Economic impact is very important, both positive and negative. And there are negative economic impacts - but the key is negative to whom. For example, increased traffic has negative economic impacts to commuters and to residences proximate to increased traffic (negative health impacts from emissions, noise, increased directed attention). But these folks who are affected won't be paying additional tax revenue into coffers, so their equity is deemphasized.

    All this to say is that IME economic impact reports are usually skewed toward positive benefits. When's the last time you saw a report stating something like: 'the additional 1272 houses will mean an additional annual expenditure of $71,500) by the city, the equivalent of .82 Police patrol position or .72 Fire.'?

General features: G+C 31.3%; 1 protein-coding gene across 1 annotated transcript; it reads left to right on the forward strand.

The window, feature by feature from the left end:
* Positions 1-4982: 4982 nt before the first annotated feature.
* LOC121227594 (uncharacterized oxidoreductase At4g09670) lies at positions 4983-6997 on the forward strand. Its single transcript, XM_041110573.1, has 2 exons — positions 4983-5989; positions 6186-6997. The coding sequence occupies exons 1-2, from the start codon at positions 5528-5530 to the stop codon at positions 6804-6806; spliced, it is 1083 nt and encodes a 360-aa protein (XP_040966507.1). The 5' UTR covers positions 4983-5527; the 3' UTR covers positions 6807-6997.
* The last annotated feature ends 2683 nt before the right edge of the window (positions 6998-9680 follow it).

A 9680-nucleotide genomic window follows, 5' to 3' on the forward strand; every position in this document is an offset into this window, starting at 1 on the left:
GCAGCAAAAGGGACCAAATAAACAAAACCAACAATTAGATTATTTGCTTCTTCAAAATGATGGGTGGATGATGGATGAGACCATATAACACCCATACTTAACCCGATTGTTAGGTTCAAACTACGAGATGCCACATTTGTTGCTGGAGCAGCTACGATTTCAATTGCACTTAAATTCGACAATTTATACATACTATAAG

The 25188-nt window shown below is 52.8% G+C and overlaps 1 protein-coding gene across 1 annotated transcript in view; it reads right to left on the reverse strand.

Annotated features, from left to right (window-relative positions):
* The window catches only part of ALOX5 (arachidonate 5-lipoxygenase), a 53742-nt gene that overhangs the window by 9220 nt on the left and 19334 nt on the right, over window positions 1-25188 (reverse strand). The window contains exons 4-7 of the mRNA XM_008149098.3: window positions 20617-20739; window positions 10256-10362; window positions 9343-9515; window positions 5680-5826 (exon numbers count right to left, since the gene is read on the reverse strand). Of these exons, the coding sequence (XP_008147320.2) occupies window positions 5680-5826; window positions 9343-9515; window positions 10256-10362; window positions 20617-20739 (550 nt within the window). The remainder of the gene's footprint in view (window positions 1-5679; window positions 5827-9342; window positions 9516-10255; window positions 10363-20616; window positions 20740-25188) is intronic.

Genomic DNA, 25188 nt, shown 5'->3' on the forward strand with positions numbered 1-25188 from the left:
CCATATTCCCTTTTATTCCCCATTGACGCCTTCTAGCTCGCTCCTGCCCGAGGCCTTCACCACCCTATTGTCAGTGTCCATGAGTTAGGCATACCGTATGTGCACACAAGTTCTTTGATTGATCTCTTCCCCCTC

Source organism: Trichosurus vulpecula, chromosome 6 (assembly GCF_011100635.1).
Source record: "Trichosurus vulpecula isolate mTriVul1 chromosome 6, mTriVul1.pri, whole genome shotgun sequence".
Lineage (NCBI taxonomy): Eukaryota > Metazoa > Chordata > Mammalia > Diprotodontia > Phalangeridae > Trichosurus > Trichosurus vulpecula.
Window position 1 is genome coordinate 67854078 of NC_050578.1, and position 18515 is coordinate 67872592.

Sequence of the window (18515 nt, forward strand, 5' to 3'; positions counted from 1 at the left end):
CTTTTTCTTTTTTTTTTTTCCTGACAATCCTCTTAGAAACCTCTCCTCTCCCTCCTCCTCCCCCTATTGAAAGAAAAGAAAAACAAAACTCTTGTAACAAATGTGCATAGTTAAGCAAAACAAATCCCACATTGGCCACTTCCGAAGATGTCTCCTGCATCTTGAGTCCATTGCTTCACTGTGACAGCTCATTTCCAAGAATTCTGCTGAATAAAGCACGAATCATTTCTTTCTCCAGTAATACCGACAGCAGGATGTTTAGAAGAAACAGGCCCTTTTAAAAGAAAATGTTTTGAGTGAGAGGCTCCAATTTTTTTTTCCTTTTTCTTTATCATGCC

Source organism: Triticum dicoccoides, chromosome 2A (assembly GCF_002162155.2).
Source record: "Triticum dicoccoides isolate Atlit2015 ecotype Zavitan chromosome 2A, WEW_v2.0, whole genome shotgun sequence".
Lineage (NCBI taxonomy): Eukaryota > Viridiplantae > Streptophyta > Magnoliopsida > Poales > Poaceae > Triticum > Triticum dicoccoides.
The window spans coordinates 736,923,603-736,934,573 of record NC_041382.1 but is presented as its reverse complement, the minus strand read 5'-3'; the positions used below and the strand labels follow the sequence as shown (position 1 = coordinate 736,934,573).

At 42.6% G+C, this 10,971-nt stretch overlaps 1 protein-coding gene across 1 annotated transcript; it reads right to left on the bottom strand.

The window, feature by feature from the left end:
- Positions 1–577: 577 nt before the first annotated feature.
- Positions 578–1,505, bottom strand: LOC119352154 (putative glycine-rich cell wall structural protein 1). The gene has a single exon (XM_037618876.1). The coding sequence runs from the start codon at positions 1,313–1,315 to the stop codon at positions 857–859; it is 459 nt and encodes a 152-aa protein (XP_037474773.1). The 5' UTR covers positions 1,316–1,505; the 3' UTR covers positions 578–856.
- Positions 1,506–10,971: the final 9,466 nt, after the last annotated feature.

So I look at economic impacts with more than a grain of salt (maybe I should get my blood pressure checked...).

    Rents to private parties are important for spillover effects and taxes to the municipality, but the consideration should, economically, only be for government receipts, not private enrichment. Politically, property values increasing are always good for electeds, and they should be good for the municipality if they can tax the increase.
    Your point is an important one. It comes down to a question of who is preparing the report or for whom the report is prepared. For instance, there are a number of organizations who prepare impact analyses for Walmart or chain stores in general, that always result in findings of horrible harm to the community. Then there are reports that show just how wonderful a new development may be to the community. Another favorite is the study that shows how expensive a home needs to be before it will "pay its way" in the community. Take that last one how you will.